Tuesday, March 21

SDL and curses

Curses is an ancient API for doing terminal I/O. SDL is a modern graphics library, nice and platform independent for talking to framebuffers, keyboards and other devices used in games. SDL_ttf is an extra library that lets you render TTF characters on an SDL framebuffer.

I've combined the three into one. I have a the beginnings of a curses-compatible library that renders to an SDL frambebuffer. It works well enough now for you to be able to play the Omega Roguelike in a window - see the screenshot. Hopefully it will become a way to rescue and make platform - independent old curses bound - apps. Expect it to hit Sourceforge in a few days.

Wednesday, March 15

Why my Java is lukewarm

I loved this recent post from Bill Clementsons blog. It finally made me realise why Java drives me nuts. It's simple: the observation is made that C is ideal for programming a von-Neumann machine - it's a light abstraction of it's capabilities into human readable language - flow of control keywords, and a strong set of arithmetic operators take care of the CPU and ALU. It interfaces well with the host O/S because the host O/S is itself written in C, and it just treats memory as a huge flat, address space. Indirection is achieved via function pointers, so we can treat functions as first-class objects, sort of.

Lisp is at the other end, it's deeply emmeshed in the Lambda calculus wich appears to be an elegant model of computation - don't quote me on that, though, I'm only just beginning to learn this. However, the upshot is that it has powers of abstraction that leave other languages panting.

And Java. Well, Java. Java seems to be all about the notion of the object; at it's root, the absract data type. We lose the ease of interaction with the von-Neumann architecture that we gain with C, in return for this object abstraction and a huge class library. It almost pulls it off. Guy Steele called it "halfway to Lisp" but I think that was being generous. It's more like a third of the way to Lisp, given the lack of flexibility in constructing abstractions. Generics might even the balance a bit, I'm not yet sure: however, as they are not a compile - time construct, I doubt it.

Sometimes it's good to be freed from the von-Neumann architecture: but I'm not convinced that the object abstraction, on its own is enough. Interfaces are a poor substitute for first class functions and closures. It must be said that a disciplined programmer can do the bookkeeping needed by C without thinking, too much. All pointers need to be set to NULL in debug after being free'd(). Pointers that are going to point to something dynamically allocated must be initalised to NULL: usually this is enclosed in a suitable macro. There are perfectly good tools likeValgrind and Dev-Partner for tracking memory usage. Modern architectures make the dangling pointer/memory issue a thing of the past. If the tools availble are properly used.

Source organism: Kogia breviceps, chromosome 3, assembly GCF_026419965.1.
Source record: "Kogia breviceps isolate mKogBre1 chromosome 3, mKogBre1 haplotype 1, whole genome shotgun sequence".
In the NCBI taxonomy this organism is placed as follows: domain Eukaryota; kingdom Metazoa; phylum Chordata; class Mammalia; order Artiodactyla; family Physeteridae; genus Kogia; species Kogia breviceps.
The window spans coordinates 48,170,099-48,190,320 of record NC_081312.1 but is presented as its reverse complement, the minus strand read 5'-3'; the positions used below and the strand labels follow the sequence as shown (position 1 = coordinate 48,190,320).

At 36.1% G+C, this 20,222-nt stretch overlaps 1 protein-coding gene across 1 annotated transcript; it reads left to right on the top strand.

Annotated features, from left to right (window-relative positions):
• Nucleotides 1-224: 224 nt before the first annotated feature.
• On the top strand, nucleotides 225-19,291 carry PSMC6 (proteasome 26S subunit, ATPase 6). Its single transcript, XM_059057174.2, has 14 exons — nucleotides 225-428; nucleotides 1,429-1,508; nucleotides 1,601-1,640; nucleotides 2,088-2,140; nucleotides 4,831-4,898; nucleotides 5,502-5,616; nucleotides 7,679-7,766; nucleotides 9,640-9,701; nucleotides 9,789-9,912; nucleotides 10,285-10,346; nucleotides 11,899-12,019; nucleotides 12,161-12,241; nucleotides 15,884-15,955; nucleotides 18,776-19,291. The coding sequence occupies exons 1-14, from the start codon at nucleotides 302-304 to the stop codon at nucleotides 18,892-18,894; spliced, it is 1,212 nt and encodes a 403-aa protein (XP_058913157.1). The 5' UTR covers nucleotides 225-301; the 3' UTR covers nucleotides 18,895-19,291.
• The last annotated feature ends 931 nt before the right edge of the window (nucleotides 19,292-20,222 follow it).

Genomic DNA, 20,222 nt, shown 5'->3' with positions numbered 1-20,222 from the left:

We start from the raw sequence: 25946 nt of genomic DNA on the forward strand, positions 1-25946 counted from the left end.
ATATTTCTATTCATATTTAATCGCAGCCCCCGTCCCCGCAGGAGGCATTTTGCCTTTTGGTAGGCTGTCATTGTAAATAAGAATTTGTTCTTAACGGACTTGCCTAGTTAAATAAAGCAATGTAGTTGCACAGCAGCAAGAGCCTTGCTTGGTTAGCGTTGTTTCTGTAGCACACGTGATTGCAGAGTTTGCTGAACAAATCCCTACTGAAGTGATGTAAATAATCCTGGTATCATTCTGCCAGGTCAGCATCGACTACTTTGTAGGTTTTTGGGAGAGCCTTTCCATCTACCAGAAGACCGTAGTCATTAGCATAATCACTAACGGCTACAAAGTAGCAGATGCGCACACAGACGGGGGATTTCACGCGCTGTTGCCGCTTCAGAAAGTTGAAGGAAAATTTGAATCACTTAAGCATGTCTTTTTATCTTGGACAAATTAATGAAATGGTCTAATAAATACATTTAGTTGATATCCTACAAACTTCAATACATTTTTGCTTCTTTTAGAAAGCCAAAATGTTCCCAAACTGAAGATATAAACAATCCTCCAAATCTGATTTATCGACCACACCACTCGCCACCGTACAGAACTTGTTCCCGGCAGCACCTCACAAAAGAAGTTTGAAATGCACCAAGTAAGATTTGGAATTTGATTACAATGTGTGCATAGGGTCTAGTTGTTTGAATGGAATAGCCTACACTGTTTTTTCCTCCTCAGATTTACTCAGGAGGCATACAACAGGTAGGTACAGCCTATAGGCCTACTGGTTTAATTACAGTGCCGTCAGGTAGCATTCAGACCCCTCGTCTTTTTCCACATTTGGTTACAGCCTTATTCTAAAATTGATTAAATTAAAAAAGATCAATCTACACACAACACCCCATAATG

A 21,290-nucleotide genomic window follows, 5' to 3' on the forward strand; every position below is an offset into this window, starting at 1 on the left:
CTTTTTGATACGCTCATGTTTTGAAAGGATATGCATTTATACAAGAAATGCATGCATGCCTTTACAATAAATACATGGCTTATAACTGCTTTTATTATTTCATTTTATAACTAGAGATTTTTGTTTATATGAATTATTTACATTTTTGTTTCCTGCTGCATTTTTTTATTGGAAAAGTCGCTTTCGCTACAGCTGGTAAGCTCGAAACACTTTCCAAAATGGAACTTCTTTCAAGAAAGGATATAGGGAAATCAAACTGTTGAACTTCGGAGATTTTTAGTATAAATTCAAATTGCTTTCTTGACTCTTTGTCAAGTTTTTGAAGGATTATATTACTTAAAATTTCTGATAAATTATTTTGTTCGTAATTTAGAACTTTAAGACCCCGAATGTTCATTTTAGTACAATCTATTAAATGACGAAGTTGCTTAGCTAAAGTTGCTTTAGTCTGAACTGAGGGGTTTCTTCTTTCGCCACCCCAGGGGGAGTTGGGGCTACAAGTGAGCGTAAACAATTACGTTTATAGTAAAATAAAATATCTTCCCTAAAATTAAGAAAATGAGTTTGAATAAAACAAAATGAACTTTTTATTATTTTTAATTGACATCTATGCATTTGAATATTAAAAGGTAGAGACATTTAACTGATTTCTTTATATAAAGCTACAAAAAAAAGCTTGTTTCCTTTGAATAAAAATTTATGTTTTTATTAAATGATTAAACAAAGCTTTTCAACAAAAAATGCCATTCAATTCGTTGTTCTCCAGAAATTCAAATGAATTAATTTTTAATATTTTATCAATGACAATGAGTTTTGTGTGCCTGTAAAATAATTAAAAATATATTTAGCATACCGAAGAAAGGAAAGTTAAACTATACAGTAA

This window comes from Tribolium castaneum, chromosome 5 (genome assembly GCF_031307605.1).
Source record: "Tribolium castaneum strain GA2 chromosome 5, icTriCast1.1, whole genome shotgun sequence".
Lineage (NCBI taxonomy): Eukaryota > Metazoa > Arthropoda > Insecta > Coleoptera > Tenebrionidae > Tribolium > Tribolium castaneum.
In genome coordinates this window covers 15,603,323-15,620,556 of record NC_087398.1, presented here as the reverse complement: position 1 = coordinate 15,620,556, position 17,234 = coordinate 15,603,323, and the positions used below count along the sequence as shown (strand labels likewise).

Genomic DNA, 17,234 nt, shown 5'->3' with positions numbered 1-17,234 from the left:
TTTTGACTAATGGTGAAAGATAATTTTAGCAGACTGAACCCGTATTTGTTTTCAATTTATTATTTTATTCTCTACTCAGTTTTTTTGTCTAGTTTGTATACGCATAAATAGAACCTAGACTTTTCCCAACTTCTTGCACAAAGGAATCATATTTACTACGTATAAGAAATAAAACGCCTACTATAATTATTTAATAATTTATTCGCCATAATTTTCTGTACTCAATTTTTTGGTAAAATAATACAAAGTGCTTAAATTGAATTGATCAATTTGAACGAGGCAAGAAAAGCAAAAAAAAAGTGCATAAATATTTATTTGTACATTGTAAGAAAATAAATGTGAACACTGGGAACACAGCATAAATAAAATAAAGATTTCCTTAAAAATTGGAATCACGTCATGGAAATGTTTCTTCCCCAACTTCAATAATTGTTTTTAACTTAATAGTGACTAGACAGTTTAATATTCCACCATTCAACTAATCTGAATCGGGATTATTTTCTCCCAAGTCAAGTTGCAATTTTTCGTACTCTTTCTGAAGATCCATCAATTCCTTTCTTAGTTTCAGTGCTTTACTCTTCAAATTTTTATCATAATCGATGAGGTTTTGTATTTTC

I find Java excels where objects excel: constructing models of real-world processes where objects map nicely to concrete entities: GUI's are a good example. When you are dealing with a more amorphous problem, Java is suicide. There is a reason why the OO 101 courses always tend to show students GUI code as an example, or simple simulations. Those are the problems that classically, objects were designed to solve, and they solve them well.

In short, Java reminds me of Pascal; a language with training wheels that give you just enough power to write a decent program, but not enough to give you the rope to tie yourself in knots. In some environments, this would be an excellent thing, but I've been ruined forever by Lisp. Java will always be my fourth choice, after Lisp, C++ and C.

I know what I'm missing. Sniff.

Monday, March 13

Microsoft Out - Surreals Dali

I've just been coding a small C++ Windows Forms app in Visual Studio Express .NET. It was the most surreal experience I've had for some time, let me tell you! Firstly, VSE 2005 emulates emacs, secondly C++ was my choice of language for coding a .NET app.

Editing using Emacs keystrokes in such a familiar environment, using a language that was almost, but not really C++ gave me a situation where I was seeing old habits and patterns appear in completely unfamiliar places. Every 5 mins I just had to pause and let the "what the hell?" feeling wash over me.

Still, I did get that app coded eventually, and it *was* easier than MFC. It only took Redmond eight (or was it 12?) years to improve on that..although to be fair, comparing the result of this exercise to a MFC 1.0 app is like comparing a light saber to a rusty tin-opener.

Sunday, March 12


Yes, it's been quiet, here recently, but that's because I have been actually, you know, coding. Mostly I've been concentrating on the simple but useful: a mud client in Common Lisp that's stood as a good introduction to Common Lisp streams, and have been once more attempthing to rescue a few long abandoned but fairly amusing roguelike games by writing a version of curses that targets an SDL window. Nearly there. Just one more horrible implementation detail to work out.